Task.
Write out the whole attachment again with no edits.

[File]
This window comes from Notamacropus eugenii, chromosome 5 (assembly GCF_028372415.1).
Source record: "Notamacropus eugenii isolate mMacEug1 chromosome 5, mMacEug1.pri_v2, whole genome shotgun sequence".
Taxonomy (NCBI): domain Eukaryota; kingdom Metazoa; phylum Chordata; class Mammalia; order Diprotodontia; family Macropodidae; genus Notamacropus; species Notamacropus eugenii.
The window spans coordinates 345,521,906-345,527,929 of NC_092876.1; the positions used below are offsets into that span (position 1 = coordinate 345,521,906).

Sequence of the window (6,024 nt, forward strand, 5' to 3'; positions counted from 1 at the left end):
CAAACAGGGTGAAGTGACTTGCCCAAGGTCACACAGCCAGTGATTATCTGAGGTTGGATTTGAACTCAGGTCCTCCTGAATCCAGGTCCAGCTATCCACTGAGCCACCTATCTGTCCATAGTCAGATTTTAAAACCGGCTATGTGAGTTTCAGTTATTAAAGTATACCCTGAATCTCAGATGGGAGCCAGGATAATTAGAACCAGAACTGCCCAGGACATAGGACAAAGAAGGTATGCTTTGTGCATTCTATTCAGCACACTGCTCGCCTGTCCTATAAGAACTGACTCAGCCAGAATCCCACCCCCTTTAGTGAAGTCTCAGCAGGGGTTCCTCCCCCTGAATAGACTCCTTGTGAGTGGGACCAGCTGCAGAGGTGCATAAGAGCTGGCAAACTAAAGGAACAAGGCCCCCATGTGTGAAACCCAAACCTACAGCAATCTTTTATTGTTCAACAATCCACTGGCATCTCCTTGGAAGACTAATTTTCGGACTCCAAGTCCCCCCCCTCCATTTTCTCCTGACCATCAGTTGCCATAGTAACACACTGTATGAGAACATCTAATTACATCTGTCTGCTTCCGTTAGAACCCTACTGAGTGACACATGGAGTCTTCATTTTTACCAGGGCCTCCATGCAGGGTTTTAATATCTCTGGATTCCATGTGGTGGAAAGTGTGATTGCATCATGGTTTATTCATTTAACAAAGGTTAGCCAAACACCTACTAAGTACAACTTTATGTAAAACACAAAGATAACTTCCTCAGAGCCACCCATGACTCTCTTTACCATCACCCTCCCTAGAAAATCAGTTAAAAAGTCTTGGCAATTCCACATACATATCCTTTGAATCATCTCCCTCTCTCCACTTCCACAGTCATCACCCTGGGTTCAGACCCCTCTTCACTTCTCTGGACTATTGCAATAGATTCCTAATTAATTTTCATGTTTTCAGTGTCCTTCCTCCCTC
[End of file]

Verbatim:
This window comes from Notamacropus eugenii, chromosome 5 (assembly GCF_028372415.1).
Source record: "Notamacropus eugenii isolate mMacEug1 chromosome 5, mMacEug1.pri_v2, whole genome shotgun sequence".
Taxonomy (NCBI): domain Eukaryota; kingdom Metazoa; phylum Chordata; class Mammalia; order Diprotodontia; family Macropodidae; genus Notamacropus; species Notamacropus eugenii.
The window spans coordinates 345,521,906-345,527,929 of NC_092876.1; the positions used below are offsets into that span (position 1 = coordinate 345,521,906).

Sequence of the window (6,024 nt, forward strand, 5' to 3'; positions counted from 1 at the left end):
CAAACAGGGTGAAGTGACTTGCCCAAGGTCACACAGCCAGTGATTATCTGAGGTTGGATTTGAACTCAGGTCCTCCTGAATCCAGGTCCAGCTATCCACTGAGCCACCTATCTGTCCATAGTCAGATTTTAAAACCGGCTATGTGAGTTTCAGTTATTAAAGTATACCCTGAATCTCAGATGGGAGCCAGGATAATTAGAACCAGAACTGCCCAGGACATAGGACAAAGAAGGTATGCTTTGTGCATTCTATTCAGCACACTGCTCGCCTGTCCTATAAGAACTGACTCAGCCAGAATCCCACCCCCTTTAGTGAAGTCTCAGCAGGGGTTCCTCCCCCTGAATAGACTCCTTGTGAGTGGGACCAGCTGCAGAGGTGCATAAGAGCTGGCAAACTAAAGGAACAAGGCCCCCATGTGTGAAACCCAAACCTACAGCAATCTTTTATTGTTCAACAATCCACTGGCATCTCCTTGGAAGACTAATTTTCGGACTCCAAGTCCCCCCCCTCCATTTTCTCCTGACCATCAGTTGCCATAGTAACACACTGTATGAGAACATCTAATTACATCTGTCTGCTTCCGTTAGAACCCTACTGAGTGACACATGGAGTCTTCATTTTTACCAGGGCCTCCATGCAGGGTTTTAATATCTCTGGATTCCATGTGGTGGAAAGTGTGATTGCATCATGGTTTATTCATTTAACAAAGGTTAGCCAAACACCTACTAAGTACAACTTTATGTAAAACACAAAGATAACTTCCTCAGAGCCACCCATGACTCTCTTTACCATCACCCTCCCTAGAAAATCAGTTAAAAAGTCTTGGCAATTCCACATACATATCCTTTGAATCATCTCCCTCTCTCCACTTCCACAGTCATCACCCTGGGTTCAGACCCCTCTTCACTTCTCTGGACTATTGCAATAGATTCCTAATTAATTTTCATGTTTTCAGTGTCCTTCCTCCCTC